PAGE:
Create a Family Prevention and Intervention Plan

Use these guidelines to create your family’s plan.  Customize, modify, or edit the suggestions to meet your family’s needs, principles, values, and living situation.


Be Consistent

  • Create and enforce consistent rules for technology use: apps they can and can not use, who they can have as friends/followers/subscribers, who they can talk to, how much time can be spent using their devices, and where their devices are to be used.
  • Model the same behaviors you want to see in your child



  • Be intentional about talking with your child regarding healthy social media use.  Create regular opportunities for a two-way dialogue.  They are likely to encounter concerning situations on apps and social media platforms multiple times, therefore your conversation on the topic shouldn’t just be a one-time talk.
  • Share real-life examples of unsafe online behavior and its consequences.
  • Listen more than you speak.  Let them express their thoughts, feelings, opinions, and experiences.  If they feel they are genuinely being heard, they will feel more comfortable opening up to you.
  • Role play scenarios with your child to allow them to practice dealing with potential social media situations.
  • Eat a meal as a family consistently at least five days a week.  Research has shown that regular family dinners without electronic distractions can reduce risky behavior by youth.  If family meals are not possible, set aside other regular time weekly to engage in an activity together that lends itself to open conversation and active listening.
  • Answer your child’s questions honestly at an age-appropriate level


Promote Healthy Behaviors and Self-Care

  • Teach your child strategies to handle stress in a positive manner
  • Encourage your child to engage in healthy behaviors such as music, writing, art, sports, exercise, faith, helping others, etc.
  • Support them in the activities that they enjoy
  • Read notMYkid’s blog entry on helping stressed teens
  • Ensure that your child is getting sufficient sleep, exercise, nutrition, and time outdoors.
  • Maintain healthy limits on electronic use or “screen time” by your child


Educate Yourself

  • Research online.  Get familiar with apps and social media sites popular with youth and the potential dangers.
  • Be able to recognize the signs of unsafe online behavior.
  • Learn current terminology, slang, and emojis.  Know what they mean.



  • Block access to unsafe apps, social media platforms, websites, and technology.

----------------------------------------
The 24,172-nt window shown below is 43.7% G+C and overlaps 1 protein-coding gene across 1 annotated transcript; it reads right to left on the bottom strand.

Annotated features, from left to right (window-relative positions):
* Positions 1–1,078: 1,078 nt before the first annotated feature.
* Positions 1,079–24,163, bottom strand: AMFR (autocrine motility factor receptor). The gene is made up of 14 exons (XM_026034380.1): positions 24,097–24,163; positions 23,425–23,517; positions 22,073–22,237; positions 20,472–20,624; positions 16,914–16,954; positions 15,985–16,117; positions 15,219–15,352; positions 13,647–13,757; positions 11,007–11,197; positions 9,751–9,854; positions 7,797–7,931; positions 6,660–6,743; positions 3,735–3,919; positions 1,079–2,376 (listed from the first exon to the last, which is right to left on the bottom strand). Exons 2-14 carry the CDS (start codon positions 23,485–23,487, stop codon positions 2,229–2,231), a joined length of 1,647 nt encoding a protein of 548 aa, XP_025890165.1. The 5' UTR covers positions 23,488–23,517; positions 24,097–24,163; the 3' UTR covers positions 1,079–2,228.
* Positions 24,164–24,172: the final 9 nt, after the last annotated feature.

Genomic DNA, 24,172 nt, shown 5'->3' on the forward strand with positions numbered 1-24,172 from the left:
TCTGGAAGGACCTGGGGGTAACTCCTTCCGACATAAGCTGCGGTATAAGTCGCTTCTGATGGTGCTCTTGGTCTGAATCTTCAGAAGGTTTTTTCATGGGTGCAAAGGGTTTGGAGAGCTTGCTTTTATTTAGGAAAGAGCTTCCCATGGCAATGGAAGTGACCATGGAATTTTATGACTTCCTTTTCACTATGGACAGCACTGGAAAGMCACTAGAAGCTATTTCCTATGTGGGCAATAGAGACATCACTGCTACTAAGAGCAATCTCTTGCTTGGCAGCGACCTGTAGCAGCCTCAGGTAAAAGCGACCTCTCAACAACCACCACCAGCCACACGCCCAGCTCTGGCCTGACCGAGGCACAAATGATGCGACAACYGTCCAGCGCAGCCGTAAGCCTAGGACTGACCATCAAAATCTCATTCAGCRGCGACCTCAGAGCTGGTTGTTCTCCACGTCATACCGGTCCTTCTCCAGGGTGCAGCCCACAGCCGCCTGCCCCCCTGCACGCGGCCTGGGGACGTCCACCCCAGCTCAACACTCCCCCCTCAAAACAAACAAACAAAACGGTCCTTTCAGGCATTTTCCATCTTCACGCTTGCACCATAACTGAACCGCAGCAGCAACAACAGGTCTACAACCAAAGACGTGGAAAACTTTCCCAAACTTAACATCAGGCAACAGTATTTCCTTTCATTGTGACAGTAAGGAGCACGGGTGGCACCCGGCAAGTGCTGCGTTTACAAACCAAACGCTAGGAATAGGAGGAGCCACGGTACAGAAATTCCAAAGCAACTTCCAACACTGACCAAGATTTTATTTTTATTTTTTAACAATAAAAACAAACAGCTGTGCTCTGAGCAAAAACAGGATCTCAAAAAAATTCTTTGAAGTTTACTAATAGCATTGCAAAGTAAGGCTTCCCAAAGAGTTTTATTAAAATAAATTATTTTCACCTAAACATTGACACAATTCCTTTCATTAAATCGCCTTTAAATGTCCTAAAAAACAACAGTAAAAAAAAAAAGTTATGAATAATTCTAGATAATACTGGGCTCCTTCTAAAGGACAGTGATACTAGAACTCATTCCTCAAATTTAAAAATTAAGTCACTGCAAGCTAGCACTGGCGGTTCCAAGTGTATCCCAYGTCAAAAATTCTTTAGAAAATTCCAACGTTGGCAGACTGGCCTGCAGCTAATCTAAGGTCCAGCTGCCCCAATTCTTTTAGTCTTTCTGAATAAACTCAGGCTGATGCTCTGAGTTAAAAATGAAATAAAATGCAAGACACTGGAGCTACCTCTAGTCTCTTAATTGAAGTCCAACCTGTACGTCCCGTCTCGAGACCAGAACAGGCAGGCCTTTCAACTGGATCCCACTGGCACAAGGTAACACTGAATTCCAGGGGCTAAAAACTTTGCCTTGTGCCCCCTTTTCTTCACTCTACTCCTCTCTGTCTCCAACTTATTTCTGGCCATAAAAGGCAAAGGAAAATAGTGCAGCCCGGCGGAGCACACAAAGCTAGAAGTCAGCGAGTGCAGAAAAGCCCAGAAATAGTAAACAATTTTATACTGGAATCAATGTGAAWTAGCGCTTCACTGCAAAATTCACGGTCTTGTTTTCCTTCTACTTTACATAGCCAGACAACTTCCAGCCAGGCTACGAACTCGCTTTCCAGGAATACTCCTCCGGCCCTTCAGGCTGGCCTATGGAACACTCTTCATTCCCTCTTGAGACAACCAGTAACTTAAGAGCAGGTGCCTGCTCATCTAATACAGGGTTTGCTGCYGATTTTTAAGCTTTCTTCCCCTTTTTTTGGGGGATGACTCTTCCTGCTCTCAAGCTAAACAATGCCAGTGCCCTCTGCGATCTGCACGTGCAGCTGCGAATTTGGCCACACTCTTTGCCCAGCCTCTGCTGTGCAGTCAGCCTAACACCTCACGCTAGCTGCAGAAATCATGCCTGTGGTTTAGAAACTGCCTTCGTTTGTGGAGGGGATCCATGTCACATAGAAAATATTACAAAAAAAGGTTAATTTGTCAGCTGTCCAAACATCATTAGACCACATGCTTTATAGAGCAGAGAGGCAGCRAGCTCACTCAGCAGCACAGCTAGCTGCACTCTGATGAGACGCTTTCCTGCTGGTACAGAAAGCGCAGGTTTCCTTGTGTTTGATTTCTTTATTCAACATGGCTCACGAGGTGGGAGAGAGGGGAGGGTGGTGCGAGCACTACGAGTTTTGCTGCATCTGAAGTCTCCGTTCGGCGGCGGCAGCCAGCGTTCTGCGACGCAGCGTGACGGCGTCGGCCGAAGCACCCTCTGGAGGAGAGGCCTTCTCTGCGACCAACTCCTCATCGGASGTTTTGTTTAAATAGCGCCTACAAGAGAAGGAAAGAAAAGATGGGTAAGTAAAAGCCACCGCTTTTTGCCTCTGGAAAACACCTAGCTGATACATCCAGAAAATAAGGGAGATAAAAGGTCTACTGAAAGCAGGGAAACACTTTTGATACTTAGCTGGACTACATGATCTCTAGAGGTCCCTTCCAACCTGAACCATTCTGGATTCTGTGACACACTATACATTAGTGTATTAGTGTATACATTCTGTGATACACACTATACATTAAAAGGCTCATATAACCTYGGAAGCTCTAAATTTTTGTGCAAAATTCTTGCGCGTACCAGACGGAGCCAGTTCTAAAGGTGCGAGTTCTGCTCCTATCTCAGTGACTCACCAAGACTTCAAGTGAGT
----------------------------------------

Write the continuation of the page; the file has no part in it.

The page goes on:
• Become your child’s friend, follower, or subscriber on their social media accounts.
  • Set your child’s social media accounts to private or “friends only.”
  • Do not allow your child to use their real name online.  Encourage use of a pseudonym.



  • Require devices be used in common areas of the house such as a kitchen or living room.
  • Know your child’s online friends, followers, and subscribers.  Ask questions about those who concern you.
  • Be aware of what your child is saying, posting, and sharing online.
  • Consider the use of parental control and monitoring software such as Bark.  (Use code NOTMYKID for 30 days free)
  • Document and keep records of any cyberbullying or sexual solicitation your child encounters on their devices..


Educate Your Community

  • Educate your friends, family members, and other parents on strategies related to preventing unsafe social media use.
  • Elicit the support of family, friends, coaches, religious leaders, community members, etc. to help prevent unsafe online behavior.
  • Encourage members of your community to create their own prevention plans as well


Get Connected

  • If you discover that your child has been behaving unsafely online, get connected with a behavioral health professional or agency for guidance and assistance.  You can contact notMYkid by texting the word “QUESTION” to our assistance line at (602) 584-8474.  You’ll be sent a form to fill out and a notMYkid staff member will contact you.  You can also call notMYkid’s office at (602) 652-0163.
  • Visit our resource and support page to find information on parent control and monitoring apps, and reviews of apps popular with youth.





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